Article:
Drama Queen

I met my husband at an amateur dramatics group nearly 40 years ago.  We fell in love during a production of Charley’s Aunt, got engaged while rehearsing for Middle Age Spread, and got married post What the Butler Saw.  This was over the course of three or four years, and including these plays, we were doing at least two productions a year – mostly performing, but sometimes working backstage. Working alongside a group of like-minded folk to produce something entertaining, and as top-notch as am-dram can be, was, I remember, fun, but also, hard work, frustrating and nerve-jangling,

When I got pregnant with twins we decided, quite rightly, that we couldn’t commit to gruelling rehearsals and set building any longer and hung up our make-up bags.  Neither of us have acted since.

Well, that’s changing.  You may know we moved, nearly a year ago now, and have begun building a new life some 200 miles away from the old one.  We left lots of good friends behind who we miss terribly.  We belonged to various groups: art group; poetry group; writers group, yoga class…. (gosh we sound a bit dull… but they were all fun… honestly!) and now we’ve lost all that.  So we had to go out and find some new way of belonging, and the best fit for us locally seemed to be the local amdram group.

‘It’ll be fun’ we said

‘like the old days’ we said

So we joined.

The people in the group are lovely and we’ve been attending the socials and readings and have now been given parts in a one act play which is part of the next production.

Aaaaggghhh……. I don’t think I thought this through….   I’ve only got a small part, but there are lines to learn, cues, and remembering to be in the right place at the right time.  My brain is forty years older.  I can’t even remember how to remember lines.  And….. and wait for it…. I have to sing! Alright, the character is not supposed to be a good singer (I can do that bit), but I’ve never had to sing on stage before, and it has to be a song from Seven Brides for Seven Brothers, the one blooming musical in the world that I’ve never seen! (I’ve been watching bits on youtube… my goodness its dire!)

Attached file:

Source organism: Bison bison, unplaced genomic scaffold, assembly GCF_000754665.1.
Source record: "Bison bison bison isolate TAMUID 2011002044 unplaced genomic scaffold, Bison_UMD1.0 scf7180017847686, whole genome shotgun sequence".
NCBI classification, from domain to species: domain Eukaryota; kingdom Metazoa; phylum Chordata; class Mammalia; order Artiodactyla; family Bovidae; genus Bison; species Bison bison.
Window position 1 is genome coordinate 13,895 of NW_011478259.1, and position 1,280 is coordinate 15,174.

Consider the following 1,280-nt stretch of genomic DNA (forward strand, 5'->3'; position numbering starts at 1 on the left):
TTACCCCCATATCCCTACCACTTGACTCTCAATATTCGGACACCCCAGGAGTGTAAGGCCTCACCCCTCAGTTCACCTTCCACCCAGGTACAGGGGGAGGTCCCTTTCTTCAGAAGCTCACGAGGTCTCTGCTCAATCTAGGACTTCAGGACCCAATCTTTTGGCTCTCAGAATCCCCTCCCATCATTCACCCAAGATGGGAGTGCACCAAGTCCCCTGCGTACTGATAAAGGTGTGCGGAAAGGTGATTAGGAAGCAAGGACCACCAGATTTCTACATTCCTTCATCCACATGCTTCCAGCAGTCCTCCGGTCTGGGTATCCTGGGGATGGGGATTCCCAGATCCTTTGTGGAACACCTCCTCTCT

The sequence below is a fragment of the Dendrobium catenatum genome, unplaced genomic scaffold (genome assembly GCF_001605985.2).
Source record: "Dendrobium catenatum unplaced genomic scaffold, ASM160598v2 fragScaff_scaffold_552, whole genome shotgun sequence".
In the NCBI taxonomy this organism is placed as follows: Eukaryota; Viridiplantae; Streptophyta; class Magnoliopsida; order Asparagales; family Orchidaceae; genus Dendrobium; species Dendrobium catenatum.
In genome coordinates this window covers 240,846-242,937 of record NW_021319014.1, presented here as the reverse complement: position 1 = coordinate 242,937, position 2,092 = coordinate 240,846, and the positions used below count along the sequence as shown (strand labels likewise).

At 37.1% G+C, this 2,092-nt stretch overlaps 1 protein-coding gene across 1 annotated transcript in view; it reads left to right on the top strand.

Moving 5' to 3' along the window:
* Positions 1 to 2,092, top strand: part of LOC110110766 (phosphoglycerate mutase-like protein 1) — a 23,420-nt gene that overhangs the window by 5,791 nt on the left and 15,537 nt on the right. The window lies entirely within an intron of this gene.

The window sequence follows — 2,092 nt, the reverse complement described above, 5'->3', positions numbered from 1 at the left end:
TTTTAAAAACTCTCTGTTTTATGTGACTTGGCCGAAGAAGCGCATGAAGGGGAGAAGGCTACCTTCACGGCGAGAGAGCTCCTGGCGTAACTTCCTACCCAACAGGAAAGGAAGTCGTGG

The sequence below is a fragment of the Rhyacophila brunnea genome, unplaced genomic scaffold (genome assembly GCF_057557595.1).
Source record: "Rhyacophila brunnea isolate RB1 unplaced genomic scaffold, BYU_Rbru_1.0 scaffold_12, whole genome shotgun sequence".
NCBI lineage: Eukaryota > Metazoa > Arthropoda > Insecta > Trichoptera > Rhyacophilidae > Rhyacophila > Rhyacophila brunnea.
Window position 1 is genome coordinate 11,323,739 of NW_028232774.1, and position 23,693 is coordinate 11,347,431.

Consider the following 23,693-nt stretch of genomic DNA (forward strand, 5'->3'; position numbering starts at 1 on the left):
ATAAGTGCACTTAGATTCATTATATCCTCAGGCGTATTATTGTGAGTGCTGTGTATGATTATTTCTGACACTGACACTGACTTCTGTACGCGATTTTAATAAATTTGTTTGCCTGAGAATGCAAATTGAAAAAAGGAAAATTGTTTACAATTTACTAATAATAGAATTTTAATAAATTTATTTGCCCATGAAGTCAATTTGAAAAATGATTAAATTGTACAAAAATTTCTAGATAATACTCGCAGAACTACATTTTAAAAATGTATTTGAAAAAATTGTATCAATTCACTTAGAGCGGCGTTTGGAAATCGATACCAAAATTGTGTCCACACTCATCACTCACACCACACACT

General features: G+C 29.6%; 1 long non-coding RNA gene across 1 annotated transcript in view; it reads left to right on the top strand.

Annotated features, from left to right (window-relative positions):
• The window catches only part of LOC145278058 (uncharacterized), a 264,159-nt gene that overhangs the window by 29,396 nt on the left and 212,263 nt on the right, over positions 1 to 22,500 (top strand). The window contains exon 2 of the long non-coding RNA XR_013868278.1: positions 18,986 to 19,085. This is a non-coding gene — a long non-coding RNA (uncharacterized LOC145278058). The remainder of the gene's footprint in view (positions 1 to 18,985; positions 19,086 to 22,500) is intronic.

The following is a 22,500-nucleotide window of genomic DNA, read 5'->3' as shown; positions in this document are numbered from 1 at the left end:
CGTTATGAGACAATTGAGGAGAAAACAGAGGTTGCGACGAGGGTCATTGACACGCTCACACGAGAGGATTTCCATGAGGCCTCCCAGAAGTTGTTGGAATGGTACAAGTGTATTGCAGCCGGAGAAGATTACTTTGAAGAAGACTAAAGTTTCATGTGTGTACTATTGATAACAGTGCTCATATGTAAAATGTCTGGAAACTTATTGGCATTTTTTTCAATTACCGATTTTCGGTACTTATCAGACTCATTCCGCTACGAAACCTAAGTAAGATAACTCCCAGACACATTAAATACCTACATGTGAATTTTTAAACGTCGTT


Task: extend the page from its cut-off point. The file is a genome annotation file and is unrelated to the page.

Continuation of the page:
Dear god, what am I thinking!  Currently we’re rehearsing twice a week, and yes, it is fun, and the play is funny (well, makes me laugh).  But I do feel a bit like the weakest link.

Lets get this straight, I’m not, and have never been, a talented actress. Not naturally talented, I have to work, think it through. I am rubbish at accents. It takes time for me to get it right.  My husband on the other hand has a natural talent that everyone recognises (hence his immediate leading role!). He can employ any accent at the drop of a hat.   

I know my limitations.  But 40 years ago I was getting leading roles, and my nerves didn’t get the better of me (not too often anyway) and I enjoyed the challenge.   Now, I must get over this inner panic, put my big girl pants on, stop being a drama queen, and learn to love the spotlight again.  So I’m off to learn my lines, and exercise my vocal chords…..  ‘Oh the banyard is busy, in a regular tizzy…………….’

Cast of Middle Age Spread, Ashtead Players, circa 1983
Me and Him, The Merry Wives of Windsor, Polesden Lacey Open Air Theatre, 1984
Time and the Conways, Ashtead Players, circa 1985
Me and Him as Arthur and Sybil in Lord Arthur Savile’s Crime, Ashtead Players, circa 1985

Wake up, it’s Wednesday!

Here’s a bit of Soca to get you going with a smile this morning.

I first heard this in Tobago a few years ago.  We were at a beach party drinking copious amounts of rum punch and dancing in the sand on the most beautiful secluded beach you’ve ever seen. I was particularly happy as, somewhat amazingly, I’d won the limbo competition (prize….more rum…) It was a perfect day and hearing this reminds me of how much we danced and laughed and generally had an amazingly good time.  It’s been making me dance and laugh and sing along ever since, I defy you not to do the same!  Enjoy…